There are considerable and concerning implications for our understanding of financial regulation and regulatory knowledge. In particular, wariness about market-based models and quantitative modelling seems justified. Just as market participants employ technical models and information systems, so do regulators. The technical models and information systems may be capable of aggregating, manipulating and summarizing huge amounts of data. Yet of course, all systems are critically reliant on the assumptions embedded in them, as well as on the quality of data inputs and the possibilities for interpreting the outputs. Generalizing from Carruthers and Kim (2011), we can say that the possibilities for interpretation are mediated by

  • (a) regulators' policy assumptions, defining the field of interpretive possibilities;
  • (b) their conceptual maps (means of interpretation); and
  • (c) their social distance from the points of production of the data.

The less distant interpreters are, the better their ability to understand how the data was generated in practice and hence what it could mean. Taking a critical stance, Carruthers and Kim (op cit) link deregulation as a policy stance, 'market fundamentalism' as a corresponding mentality, and the replacement of local (direct, social, face-to-face networks) by global, large-scale and complex human-technical systems. Such a critique suggests how regulators' pre-crisis entrancement with data and models could give them only an illusion of analytical power.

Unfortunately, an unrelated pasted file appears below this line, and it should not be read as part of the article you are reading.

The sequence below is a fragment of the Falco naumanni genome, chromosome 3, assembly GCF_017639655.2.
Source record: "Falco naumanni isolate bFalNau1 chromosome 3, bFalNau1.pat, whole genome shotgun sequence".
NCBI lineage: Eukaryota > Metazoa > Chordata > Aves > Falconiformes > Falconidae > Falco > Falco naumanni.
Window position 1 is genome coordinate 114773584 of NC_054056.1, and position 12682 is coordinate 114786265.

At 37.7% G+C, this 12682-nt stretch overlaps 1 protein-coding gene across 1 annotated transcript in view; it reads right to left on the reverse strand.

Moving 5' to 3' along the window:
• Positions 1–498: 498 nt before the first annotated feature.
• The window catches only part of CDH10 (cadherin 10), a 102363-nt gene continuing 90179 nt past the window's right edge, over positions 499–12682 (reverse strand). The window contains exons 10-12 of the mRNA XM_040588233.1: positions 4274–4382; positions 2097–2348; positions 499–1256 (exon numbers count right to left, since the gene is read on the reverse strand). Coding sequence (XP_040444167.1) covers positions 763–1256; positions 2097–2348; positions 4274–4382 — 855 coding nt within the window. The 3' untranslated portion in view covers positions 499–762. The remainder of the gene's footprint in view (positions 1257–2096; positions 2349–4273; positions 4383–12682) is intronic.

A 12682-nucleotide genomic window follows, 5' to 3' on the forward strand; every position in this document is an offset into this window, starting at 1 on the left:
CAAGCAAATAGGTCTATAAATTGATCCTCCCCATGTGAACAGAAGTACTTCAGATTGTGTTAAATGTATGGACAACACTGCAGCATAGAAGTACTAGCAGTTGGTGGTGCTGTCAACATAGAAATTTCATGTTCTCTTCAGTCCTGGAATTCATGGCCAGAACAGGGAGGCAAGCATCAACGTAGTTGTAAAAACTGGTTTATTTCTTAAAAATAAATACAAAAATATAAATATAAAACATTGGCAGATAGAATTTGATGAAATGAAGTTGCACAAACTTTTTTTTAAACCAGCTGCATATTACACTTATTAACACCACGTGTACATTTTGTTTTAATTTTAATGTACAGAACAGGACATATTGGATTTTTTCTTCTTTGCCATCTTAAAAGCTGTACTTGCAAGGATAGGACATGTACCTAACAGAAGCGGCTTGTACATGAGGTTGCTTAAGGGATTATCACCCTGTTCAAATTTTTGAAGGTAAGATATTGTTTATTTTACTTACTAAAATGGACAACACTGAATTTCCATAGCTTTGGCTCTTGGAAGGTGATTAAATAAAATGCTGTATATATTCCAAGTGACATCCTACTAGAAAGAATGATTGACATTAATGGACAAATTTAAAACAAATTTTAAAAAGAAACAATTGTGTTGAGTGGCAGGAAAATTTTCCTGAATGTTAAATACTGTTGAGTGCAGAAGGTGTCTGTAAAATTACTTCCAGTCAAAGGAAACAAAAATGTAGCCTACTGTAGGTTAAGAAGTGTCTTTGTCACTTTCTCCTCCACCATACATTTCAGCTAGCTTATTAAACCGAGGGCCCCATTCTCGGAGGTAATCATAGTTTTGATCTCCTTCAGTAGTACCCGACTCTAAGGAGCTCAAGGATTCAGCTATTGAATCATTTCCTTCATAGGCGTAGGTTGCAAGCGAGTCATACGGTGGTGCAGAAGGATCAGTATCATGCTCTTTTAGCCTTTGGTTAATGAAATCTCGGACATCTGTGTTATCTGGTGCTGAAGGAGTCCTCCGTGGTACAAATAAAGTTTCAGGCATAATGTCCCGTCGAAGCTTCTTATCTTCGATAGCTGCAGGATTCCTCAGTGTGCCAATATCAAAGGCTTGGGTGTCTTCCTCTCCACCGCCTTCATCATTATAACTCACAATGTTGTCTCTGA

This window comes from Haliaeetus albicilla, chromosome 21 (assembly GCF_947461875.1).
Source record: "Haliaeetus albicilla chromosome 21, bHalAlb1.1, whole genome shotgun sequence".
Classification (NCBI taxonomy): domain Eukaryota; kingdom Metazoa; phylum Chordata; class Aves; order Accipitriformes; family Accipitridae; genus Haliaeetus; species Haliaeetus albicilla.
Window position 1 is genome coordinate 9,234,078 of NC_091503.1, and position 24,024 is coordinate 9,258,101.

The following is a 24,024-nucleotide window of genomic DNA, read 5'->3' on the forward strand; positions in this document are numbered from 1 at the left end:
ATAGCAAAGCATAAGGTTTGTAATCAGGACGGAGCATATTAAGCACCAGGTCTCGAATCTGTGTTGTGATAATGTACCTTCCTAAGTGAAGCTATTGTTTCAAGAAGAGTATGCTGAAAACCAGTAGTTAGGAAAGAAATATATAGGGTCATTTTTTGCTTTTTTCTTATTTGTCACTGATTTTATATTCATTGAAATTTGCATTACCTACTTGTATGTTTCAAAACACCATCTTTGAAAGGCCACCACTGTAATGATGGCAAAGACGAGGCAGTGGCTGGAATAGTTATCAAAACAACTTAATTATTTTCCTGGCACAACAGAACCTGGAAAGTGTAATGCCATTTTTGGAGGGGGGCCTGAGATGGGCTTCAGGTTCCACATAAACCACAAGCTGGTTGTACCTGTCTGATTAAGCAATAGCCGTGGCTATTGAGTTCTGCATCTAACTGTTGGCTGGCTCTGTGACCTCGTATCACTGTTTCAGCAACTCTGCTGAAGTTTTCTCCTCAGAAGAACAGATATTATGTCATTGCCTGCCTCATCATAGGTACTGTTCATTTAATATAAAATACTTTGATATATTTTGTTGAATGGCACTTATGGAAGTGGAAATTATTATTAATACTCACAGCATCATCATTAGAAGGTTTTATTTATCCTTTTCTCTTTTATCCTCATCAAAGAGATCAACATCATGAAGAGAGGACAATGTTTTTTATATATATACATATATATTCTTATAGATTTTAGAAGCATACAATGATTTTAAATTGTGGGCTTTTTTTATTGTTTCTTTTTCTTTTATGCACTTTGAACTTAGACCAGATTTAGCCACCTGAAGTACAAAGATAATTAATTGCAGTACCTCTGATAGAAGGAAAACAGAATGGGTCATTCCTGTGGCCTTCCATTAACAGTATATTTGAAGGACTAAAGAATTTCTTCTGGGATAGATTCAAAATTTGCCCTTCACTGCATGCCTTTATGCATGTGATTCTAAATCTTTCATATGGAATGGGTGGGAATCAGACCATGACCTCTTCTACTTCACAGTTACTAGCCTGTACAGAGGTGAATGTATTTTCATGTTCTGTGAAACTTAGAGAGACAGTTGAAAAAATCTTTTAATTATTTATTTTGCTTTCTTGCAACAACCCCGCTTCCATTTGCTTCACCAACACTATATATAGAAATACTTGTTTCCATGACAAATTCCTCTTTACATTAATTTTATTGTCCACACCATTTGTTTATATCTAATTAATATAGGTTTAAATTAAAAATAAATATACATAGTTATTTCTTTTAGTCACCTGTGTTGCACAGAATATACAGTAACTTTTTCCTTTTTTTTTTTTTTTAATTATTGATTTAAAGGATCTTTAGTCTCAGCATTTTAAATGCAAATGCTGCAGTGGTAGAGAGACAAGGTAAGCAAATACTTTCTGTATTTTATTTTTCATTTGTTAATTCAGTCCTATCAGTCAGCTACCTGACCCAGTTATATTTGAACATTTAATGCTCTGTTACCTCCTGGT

At first glance, 'anti-model' critiques might be taken to support the move away from the pre-crisis reliance on models and data and, thus implicitly or indirectly, to offer support to (or at least not to undermine) the emergent judgement-based approach in financial market regulation. If we are to take seriously the proposition that tools and techniques can initially be performative (up to a point, because they induce collective behaviour), and subsequently counter-performative (when widespread adoption shifts reality away from model assumptions), then we may begin to wonder what assumptions, tools and techniques are represented in 'judgement'. On the one hand, 'judgement' sounds as if it might open the door to wider diversity in regulatory analysis and decision-making. On the other hand, were judgement to coalesce around globally shared cultural assumptions and shared techniques - as it might, in a context of international regulatory networking, peer review, benchmarking and commitment to convergence - then judgement might turn out to carry considerable potential for (short-term) performativity and (eventual) counter-performativity.